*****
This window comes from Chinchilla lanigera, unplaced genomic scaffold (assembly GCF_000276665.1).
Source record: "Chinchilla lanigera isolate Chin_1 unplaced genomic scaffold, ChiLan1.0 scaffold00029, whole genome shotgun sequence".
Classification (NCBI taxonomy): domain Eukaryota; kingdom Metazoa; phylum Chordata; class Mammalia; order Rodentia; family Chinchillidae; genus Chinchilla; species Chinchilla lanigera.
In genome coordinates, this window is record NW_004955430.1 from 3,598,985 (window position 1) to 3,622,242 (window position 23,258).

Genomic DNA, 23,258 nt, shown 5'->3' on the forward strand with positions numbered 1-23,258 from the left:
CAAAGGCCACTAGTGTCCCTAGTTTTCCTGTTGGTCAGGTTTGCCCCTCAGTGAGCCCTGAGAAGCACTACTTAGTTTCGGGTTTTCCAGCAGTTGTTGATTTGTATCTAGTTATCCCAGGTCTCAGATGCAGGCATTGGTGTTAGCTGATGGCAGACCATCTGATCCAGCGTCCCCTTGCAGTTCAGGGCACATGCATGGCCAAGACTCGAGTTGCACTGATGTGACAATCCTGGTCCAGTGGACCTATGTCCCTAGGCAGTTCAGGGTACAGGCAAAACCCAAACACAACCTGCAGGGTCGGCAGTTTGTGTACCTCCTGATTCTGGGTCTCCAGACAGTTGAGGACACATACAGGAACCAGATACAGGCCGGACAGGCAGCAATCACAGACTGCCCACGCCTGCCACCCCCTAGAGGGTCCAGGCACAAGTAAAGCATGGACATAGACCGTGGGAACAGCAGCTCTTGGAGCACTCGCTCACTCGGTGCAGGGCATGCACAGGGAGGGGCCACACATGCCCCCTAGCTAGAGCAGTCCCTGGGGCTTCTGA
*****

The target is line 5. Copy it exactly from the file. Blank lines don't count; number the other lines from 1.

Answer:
Genomic DNA, 23,258 nt, shown 5'->3' on the forward strand with positions numbered 1-23,258 from the left: